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Please note that this session was withdrawn and is no longer available in the respective programme. This withdrawal might have been the result of a merge with another session.

Sedimentation and stratigraphy from pyroclastic gravity-driven flows (sponsored by IAS) (co-organized)
Convener: G. A. Douillet 

Pyroclasts are emitted during explosive volcanic eruptions and are rapidly transported by a variety of gravity-driven flows. These include pyroclastic density currents (PDCs), debris flows, or lahars, which leave a wide spectrum of sedimentary signatures. A better documentation and understanding of the sedimentary record and its link to the flow dynamics is the key for more accurate predictive analysis, with consequences for over 500 million people living in areas directly at risk from volcanic activity.

The number of variables impacting pyroclastic deposition is significant and depends both on the source conditions and type of transport. This includes initial velocity, temperature, particle supply (with different textures, shapes, composition, from porous pumice to dense crystalline fragments) and grain size distributions at the vent. Flows can travel over large distances, confined or not, encounter obstacles, or experience changes in slope and nature of the bed. Pore fluid may range from insignificant to dominant, while the load and flow parameters can demonstrate considerable heterogeneity spatially and temporally within a flow.

Within the deposit, grain-size can range between blocks of up to several meters in diameter, lapilli of a few centimetres, and ash down to the micron scale. Facies can be well or poorly sorted, massive or stratified, demonstrate a range of different grading structures, and contain a variety of cross-stratification patterns. Depositional units evolve within an isochron and over time, volumes can vary by orders of magnitude and the stratigraphic architecture frequently contains overlapping, amalgamated, truncated or hiatus boundaries.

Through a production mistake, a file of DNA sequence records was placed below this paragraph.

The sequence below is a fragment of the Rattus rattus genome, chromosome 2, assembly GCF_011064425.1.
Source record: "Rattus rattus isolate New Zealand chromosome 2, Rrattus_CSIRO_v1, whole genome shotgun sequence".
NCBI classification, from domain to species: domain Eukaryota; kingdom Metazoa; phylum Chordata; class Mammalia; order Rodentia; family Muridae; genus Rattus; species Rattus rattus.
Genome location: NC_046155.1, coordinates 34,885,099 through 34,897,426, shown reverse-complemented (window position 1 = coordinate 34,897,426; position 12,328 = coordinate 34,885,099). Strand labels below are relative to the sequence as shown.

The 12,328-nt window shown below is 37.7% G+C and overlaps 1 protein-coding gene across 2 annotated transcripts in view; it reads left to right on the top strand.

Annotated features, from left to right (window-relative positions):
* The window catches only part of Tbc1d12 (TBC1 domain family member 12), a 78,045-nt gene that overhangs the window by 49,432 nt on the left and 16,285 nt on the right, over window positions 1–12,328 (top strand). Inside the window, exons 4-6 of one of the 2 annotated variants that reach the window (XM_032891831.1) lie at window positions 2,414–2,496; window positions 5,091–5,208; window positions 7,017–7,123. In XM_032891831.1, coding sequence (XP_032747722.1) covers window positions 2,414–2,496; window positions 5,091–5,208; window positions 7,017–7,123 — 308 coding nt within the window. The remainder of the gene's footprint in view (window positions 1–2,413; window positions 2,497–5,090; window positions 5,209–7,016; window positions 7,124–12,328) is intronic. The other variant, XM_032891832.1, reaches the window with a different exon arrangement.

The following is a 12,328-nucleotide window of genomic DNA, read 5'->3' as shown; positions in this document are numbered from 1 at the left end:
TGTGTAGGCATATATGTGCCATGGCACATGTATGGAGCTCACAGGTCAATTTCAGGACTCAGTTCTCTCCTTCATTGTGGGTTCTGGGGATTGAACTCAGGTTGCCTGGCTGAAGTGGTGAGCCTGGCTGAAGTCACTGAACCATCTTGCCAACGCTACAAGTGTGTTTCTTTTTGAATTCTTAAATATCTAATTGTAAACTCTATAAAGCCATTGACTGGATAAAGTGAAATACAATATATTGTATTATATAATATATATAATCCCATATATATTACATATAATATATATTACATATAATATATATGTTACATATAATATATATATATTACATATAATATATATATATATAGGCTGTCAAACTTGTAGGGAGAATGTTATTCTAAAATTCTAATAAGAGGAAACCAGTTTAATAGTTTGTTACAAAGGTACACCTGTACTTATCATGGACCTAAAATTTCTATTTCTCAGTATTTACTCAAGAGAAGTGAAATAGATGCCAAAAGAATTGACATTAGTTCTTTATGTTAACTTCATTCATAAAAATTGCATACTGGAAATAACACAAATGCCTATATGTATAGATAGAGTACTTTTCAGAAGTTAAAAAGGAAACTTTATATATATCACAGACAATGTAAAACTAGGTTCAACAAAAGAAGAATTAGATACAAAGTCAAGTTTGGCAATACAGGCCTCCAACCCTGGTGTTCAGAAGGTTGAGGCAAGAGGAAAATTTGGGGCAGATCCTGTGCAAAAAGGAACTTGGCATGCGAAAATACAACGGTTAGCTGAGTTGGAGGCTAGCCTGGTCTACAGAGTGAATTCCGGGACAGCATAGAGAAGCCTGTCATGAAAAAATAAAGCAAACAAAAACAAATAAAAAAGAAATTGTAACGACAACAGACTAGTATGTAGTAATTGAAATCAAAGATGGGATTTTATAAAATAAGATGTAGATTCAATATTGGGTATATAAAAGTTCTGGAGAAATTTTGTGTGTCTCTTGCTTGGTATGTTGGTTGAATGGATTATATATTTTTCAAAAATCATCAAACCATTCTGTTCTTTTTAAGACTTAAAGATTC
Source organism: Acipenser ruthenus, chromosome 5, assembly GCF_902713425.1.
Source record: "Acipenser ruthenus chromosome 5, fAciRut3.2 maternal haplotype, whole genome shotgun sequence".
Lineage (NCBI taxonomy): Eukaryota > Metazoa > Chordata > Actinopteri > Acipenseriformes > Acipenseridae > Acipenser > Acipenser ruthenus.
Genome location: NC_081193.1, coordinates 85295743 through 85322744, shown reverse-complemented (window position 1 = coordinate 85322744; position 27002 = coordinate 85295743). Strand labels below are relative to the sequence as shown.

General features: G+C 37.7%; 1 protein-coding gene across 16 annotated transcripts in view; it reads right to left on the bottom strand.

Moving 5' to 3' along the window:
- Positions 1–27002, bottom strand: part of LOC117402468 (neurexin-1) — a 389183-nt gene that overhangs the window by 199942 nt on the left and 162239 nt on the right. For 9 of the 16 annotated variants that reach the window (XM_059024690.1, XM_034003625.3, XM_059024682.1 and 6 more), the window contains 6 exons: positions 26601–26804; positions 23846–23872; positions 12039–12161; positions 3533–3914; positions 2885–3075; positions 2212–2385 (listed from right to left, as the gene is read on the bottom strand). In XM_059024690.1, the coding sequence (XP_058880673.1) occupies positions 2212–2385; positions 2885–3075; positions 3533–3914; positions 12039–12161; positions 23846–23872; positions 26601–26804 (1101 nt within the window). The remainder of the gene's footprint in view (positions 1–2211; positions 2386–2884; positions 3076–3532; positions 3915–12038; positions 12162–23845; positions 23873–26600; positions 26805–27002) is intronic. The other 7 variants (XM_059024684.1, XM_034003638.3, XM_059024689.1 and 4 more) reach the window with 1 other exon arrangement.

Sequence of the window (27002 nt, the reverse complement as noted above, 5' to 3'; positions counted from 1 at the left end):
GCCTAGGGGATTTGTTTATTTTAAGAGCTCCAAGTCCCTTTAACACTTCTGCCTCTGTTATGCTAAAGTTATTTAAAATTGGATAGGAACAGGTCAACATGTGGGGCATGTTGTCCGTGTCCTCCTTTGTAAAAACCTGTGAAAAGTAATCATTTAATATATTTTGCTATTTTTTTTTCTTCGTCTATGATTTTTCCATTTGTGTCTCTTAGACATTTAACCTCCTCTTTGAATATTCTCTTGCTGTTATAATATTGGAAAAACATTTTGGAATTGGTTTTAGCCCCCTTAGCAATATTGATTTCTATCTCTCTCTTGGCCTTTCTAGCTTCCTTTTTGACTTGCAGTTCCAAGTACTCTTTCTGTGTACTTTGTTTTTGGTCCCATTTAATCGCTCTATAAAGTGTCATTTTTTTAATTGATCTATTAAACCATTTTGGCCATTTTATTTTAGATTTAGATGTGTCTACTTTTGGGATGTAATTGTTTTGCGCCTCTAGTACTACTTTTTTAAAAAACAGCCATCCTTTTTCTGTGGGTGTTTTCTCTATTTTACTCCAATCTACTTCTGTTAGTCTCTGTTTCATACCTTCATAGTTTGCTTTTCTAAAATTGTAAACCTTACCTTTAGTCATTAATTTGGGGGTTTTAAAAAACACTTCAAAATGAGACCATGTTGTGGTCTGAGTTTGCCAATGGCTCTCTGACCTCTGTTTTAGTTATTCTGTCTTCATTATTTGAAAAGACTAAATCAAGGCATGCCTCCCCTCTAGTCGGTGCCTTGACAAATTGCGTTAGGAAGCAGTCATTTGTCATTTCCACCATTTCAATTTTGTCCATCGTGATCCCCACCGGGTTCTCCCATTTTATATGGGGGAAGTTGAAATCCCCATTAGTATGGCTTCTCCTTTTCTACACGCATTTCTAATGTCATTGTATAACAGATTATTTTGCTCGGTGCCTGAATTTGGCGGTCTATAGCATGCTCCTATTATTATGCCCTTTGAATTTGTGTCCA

This range of variables and scales, the widespread deposit preservation and accessibility, and the variety of flow styles means that the study of volcanogenic sedimentation can have significant relevance for other research fields, including the study of snow avalanches, turbidity currents, debris flows, and other types of granular transport. We seek studies using field, numerical, experimental, or theoretical approaches to understand the link between the flow itself and its sedimentary signature. Documentation and analyses of cross-bedding patterns, deposit architecture and sequence stratigraphy, as well as comparison between PDC deposits and other environments are of great interest. The session aims at fruitful interaction between sedimentologists with different backgrounds in addition to volcanologists using different approaches, in order to better understand the transport, sedimentation processes and stratigraphy of pyroclastic sediments.